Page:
Reagan later signed the 1986 Immigration Reform and Control Act. The law provided legalization to over two million undocumented immigrants who had been working in the United States, increased the legal culpability for employers who hired undocumented people, and provided funding for more Border Patrol agents. Although Reagan did not build fences, his administration did maintain the ones that existed, and he provided funds to increase border surveillance, as did George H.W. Bush.
In the 1990s intense xenophobia and public debate about unauthorized immigration escalated in the United States, prompting both parties to move toward physically securing the border. Democrat Bill Clinton’s policies would not just tear through Pat Nixon’s park, they would effectively destroy it. In 1993 and 1994, Clinton launched three separate border operations: Operation Hold the Line in Texas, Operation Safeguard in Arizona, and Operation Gatekeeper in Southern California.
Read More: Barriers to a Border Wall
The fences were part of what Clinton referred to as a “get tough policy at our borders.” He used steel surplus military landing mats, which the Army Corps of Engineers welded together, to build an allegedly impassable wall. In the middle of Friendship Park, the Immigration and Naturalization Service built three parallel fences. Multiple fences, they argued, would allow agents to catch fence-jumpers in between them. Clinton’s barriers to humans went up alongside NAFTA, which opened the border to material goods, once again making the border more of a sieve than a seal.
Instead of stopping people from crossing, a more militarized border diverted them to dangerous landscapes, increasing migrant deaths exponentially. In the decade following Clinton’s fences, deaths along the border doubled.
Like his father, George W. Bush began his presidency hoping to build bridges with Mexico. He floated the idea of reviving and expanding a Bracero-style guest worker program to allow Mexicans to work in the United States legally. He made that recommendation consistently, even after the terrorist attacks of 2001. But reacting to those same attacks also led Bush and Congress to tighten border security and ultimately abandon his plan.
In 2006, Bush signed the Secure Fence Act, authorizing 700 miles of double-layered, reinforced fencing. When he left office, he had completed more than 500 miles. Barack Obama continued the work, building 130 more miles of fencing. He also famously funded the Border Patrol and deported more people than any president before him.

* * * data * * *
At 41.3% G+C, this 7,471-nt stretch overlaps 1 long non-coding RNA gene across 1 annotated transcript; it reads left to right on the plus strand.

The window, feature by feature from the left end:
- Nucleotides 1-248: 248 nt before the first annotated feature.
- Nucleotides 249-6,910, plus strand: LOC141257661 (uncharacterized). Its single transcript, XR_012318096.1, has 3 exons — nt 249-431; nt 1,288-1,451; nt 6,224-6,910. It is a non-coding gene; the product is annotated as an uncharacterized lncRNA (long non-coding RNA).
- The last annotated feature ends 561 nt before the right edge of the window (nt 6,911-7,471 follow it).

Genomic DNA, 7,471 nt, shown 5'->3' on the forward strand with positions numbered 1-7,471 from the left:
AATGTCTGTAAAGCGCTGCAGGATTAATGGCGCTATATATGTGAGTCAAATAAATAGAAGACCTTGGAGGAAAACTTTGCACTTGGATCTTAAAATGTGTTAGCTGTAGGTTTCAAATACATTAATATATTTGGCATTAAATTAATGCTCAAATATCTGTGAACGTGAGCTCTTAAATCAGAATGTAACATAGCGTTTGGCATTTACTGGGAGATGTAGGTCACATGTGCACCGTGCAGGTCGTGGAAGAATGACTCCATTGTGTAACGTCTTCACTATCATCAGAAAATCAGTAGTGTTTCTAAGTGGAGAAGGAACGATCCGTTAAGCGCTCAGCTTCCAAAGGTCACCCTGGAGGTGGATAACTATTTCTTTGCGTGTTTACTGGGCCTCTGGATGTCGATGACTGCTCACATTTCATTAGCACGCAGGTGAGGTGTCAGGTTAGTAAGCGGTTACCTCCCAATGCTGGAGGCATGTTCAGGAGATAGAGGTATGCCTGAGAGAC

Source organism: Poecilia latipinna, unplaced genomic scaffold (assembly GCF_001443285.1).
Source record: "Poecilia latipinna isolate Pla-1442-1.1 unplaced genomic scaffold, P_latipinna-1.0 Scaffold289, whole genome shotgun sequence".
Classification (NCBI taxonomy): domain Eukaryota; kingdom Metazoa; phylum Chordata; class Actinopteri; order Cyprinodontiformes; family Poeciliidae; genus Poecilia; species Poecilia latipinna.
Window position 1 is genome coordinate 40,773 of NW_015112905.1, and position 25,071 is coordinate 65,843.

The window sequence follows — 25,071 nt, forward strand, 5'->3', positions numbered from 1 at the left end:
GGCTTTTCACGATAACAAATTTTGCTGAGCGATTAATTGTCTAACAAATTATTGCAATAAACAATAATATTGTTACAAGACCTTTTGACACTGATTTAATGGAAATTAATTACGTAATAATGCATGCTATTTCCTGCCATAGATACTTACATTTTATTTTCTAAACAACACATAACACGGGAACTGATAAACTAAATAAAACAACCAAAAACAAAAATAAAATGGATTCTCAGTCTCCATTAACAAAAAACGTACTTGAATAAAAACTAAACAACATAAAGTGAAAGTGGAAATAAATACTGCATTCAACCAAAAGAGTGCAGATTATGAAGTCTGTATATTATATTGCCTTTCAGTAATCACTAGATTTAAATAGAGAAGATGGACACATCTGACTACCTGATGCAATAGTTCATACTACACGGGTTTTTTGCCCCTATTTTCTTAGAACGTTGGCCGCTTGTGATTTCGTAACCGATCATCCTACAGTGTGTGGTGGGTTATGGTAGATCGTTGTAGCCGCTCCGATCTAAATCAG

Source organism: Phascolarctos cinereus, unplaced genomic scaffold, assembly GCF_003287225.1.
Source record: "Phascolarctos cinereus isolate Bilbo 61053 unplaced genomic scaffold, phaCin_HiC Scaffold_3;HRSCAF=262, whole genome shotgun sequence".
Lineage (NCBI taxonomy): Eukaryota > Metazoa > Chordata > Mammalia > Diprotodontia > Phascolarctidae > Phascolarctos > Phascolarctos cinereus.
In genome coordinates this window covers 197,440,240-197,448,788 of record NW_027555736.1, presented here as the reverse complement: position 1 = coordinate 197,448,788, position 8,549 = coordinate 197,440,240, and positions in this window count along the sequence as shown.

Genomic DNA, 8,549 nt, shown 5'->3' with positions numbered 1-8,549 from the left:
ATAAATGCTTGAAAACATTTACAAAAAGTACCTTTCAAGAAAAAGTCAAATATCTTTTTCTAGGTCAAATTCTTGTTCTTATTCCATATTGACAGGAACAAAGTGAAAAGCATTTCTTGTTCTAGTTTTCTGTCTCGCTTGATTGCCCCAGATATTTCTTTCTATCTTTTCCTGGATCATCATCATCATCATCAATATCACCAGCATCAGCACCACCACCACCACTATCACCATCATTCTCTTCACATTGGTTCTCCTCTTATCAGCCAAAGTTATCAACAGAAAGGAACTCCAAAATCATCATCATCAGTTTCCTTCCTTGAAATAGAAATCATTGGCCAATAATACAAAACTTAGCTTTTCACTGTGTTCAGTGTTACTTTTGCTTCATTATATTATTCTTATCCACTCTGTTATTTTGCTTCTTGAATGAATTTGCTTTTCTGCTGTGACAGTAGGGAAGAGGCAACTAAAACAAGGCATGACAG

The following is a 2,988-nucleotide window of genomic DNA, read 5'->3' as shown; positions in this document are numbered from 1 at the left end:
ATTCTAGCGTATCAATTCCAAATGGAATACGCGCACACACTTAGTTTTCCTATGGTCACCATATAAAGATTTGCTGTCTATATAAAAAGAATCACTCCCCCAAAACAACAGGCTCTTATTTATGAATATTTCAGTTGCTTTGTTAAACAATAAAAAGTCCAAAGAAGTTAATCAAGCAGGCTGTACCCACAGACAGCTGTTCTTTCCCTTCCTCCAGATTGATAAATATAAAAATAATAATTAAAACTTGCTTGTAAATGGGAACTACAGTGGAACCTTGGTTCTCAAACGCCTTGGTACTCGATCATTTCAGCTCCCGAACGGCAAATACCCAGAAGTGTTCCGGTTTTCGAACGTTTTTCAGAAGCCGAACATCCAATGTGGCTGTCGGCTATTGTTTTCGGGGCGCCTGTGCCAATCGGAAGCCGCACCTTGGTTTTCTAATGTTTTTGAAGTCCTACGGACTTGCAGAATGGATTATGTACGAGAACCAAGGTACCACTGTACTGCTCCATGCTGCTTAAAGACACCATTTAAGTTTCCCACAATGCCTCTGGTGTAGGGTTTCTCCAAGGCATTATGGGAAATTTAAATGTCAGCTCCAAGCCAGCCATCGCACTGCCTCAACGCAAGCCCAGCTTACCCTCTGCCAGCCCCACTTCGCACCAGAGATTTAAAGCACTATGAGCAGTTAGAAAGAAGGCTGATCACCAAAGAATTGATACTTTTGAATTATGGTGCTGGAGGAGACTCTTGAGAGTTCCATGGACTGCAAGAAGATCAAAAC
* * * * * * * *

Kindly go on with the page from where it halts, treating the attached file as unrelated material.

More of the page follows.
Although Donald Trump championed building his wall, his administration only built about 85 miles of new fences. Biden will now add 20 more.
Additional fencing will do what previous fencing has done: impose severe harm—on the environment, on borderland communities, livestock, and most of all on the human beings hoping to cross who will be diverted into costlier and deadlier routes. Fences have transformed the borderlands into a racialized graveyard, but they have not and will not stop people from migrating if doing so is a matter of survival. In a future where climate crises and political unrest is certain, so too are continued waves of migration.
Fences cannot “close the border” because borders are never simply open or shut. And the costs of making them impenetrable are grave.
As it stands, fences are piecemeal and violent. And historically, Republicans have been less inclined to build them than Democrats. There are currently 700 miles of non-contiguous fences along the 1,951-mile border. A Republican built most of those, but we cannot ignore that Democrats have also built and supported their fair share, showing bipartisan commitment to this symbol of illusory control. Biden has not made an about-face, he is simply continuing an interminable trend of border-building policies and now, like many who came before him, he has fallen into the same, familiar, repetitive pattern.
Mary E. Mendoza is an assistant professor of history and Latino/a Studies at Penn State University and an environmental historian of the U.S.-Mexico borderlands. Made by History takes readers beyond the headlines with articles written and edited by professional historians. Learn more about Made by History at TIME here.